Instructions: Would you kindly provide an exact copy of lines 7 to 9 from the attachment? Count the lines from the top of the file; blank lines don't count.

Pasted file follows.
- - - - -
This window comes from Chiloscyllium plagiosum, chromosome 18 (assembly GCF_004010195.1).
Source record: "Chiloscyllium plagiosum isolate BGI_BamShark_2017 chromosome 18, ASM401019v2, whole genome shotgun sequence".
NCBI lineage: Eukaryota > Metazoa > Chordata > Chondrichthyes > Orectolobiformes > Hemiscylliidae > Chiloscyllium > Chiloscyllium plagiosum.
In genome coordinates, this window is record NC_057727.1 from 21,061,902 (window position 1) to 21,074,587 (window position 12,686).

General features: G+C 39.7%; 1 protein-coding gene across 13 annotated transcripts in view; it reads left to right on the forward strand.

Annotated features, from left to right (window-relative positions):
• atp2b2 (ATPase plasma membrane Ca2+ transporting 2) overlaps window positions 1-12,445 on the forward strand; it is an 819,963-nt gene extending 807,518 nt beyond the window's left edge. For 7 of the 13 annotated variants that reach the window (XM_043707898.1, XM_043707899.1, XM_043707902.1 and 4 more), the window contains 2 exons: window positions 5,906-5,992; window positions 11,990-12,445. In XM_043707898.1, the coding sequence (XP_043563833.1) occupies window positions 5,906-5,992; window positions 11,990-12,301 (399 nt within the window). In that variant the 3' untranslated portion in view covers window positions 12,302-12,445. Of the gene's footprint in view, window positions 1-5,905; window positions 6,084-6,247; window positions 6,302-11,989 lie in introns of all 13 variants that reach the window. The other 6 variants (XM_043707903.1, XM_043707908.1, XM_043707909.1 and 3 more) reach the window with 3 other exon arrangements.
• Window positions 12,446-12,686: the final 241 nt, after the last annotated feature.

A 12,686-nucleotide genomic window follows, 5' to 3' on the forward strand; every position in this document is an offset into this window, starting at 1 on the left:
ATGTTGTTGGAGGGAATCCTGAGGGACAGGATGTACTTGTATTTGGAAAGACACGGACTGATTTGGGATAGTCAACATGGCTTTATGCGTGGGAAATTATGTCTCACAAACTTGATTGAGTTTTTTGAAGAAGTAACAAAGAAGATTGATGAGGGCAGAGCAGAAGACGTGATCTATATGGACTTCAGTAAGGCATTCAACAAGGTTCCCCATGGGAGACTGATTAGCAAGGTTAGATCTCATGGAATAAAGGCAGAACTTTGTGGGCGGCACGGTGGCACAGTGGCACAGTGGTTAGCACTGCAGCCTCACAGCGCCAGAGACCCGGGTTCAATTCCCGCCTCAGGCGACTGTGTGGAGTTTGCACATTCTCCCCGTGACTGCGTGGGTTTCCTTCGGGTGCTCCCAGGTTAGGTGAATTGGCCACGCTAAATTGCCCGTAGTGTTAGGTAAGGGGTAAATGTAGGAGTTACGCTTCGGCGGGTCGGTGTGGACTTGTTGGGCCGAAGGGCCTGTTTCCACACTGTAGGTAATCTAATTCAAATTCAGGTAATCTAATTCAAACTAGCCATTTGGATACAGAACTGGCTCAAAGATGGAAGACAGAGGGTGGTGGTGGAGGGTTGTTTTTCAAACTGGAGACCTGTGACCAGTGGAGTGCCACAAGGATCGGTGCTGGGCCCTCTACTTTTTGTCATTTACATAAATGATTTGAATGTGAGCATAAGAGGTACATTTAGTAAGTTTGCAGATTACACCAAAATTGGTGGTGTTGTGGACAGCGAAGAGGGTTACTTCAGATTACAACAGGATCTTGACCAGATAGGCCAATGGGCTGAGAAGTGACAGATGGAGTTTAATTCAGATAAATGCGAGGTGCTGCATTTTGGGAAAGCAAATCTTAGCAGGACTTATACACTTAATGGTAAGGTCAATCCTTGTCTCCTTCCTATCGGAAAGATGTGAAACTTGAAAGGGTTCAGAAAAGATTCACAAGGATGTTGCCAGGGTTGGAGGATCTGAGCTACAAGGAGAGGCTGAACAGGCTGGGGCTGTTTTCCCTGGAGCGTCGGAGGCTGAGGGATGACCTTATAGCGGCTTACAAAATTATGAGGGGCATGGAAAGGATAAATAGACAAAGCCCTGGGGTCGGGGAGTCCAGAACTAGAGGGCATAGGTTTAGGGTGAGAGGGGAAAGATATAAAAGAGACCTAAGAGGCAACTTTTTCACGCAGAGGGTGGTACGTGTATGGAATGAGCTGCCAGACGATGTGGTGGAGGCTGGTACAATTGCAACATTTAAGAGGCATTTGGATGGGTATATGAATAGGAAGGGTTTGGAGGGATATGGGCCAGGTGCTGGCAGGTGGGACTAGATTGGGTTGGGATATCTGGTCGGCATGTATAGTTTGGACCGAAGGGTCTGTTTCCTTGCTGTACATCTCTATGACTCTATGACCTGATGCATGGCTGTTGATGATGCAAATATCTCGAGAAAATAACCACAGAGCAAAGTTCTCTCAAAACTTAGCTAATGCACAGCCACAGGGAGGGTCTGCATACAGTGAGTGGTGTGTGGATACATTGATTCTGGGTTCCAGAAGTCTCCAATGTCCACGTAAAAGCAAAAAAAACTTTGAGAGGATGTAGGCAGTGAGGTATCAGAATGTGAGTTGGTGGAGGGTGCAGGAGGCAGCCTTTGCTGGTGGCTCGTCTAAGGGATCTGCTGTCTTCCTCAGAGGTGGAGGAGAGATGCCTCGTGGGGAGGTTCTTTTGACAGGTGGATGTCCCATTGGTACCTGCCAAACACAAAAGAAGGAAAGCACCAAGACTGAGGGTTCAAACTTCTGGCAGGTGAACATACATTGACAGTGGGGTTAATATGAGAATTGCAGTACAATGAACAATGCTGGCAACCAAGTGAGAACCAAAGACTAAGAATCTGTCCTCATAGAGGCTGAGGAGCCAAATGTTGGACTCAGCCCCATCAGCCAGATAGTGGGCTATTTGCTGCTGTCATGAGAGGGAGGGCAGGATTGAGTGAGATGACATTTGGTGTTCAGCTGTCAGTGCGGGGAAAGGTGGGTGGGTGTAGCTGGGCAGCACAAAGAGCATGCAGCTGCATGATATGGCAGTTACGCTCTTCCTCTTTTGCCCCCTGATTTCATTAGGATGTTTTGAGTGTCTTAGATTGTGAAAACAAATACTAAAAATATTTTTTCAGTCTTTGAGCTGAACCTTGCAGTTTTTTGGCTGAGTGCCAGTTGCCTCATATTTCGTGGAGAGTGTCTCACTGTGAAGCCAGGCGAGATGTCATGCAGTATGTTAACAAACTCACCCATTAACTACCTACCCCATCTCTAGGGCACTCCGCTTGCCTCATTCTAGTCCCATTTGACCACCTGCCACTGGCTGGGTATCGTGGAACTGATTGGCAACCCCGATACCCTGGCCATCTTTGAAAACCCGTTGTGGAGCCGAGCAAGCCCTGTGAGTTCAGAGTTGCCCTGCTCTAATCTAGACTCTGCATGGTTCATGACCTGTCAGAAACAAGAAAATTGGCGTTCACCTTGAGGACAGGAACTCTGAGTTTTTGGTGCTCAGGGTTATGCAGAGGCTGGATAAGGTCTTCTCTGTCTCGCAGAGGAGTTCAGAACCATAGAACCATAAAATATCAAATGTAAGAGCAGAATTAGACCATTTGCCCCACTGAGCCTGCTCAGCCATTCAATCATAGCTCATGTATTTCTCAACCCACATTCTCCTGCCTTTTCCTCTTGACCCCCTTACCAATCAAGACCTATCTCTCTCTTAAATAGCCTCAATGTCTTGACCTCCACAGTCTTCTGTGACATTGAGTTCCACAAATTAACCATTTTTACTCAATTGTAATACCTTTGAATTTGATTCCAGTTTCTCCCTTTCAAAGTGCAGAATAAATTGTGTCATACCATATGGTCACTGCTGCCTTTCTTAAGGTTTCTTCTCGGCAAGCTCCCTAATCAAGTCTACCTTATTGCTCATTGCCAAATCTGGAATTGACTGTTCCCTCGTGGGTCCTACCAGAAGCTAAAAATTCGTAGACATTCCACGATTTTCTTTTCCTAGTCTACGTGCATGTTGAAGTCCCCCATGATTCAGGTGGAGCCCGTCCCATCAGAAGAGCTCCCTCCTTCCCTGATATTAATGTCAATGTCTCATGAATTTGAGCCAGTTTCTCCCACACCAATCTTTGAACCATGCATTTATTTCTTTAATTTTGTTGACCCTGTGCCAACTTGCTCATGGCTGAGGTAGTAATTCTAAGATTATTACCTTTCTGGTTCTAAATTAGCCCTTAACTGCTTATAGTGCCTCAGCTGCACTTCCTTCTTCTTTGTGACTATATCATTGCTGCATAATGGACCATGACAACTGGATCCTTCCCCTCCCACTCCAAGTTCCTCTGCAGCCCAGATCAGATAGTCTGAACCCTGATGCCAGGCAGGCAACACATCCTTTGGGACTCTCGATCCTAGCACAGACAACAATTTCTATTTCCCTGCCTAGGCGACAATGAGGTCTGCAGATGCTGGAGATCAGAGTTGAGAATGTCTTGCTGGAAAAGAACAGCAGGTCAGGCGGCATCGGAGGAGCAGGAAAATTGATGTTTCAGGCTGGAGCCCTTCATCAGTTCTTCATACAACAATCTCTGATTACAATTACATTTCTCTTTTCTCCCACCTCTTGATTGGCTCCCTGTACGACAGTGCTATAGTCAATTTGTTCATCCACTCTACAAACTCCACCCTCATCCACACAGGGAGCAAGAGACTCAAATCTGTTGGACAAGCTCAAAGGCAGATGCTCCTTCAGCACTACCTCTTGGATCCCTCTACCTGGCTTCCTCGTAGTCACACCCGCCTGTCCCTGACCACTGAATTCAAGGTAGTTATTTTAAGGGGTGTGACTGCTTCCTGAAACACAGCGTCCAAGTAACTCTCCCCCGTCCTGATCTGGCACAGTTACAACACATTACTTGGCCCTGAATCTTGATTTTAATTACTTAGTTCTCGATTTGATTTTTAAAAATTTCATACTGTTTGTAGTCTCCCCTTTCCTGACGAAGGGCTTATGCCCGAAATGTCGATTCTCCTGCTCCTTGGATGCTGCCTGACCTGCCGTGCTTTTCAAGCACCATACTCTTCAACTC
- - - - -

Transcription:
• atp2b2 (ATPase plasma membrane Ca2+ transporting 2) overlaps window positions 1-12,445 on the forward strand; it is an 819,963-nt gene extending 807,518 nt beyond the window's left edge. For 7 of the 13 annotated variants that reach the window (XM_043707898.1, XM_043707899.1, XM_043707902.1 and 4 more), the window contains 2 exons: window positions 5,906-5,992; window positions 11,990-12,445. In XM_043707898.1, the coding sequence (XP_043563833.1) occupies window positions 5,906-5,992; window positions 11,990-12,301 (399 nt within the window). In that variant the 3' untranslated portion in view covers window positions 12,302-12,445. Of the gene's footprint in view, window positions 1-5,905; window positions 6,084-6,247; window positions 6,302-11,989 lie in introns of all 13 variants that reach the window. The other 6 variants (XM_043707903.1, XM_043707908.1, XM_043707909.1 and 3 more) reach the window with 3 other exon arrangements.
• Window positions 12,446-12,686: the final 241 nt, after the last annotated feature.

A 12,686-nucleotide genomic window follows, 5' to 3' on the forward strand; every position in this document is an offset into this window, starting at 1 on the left: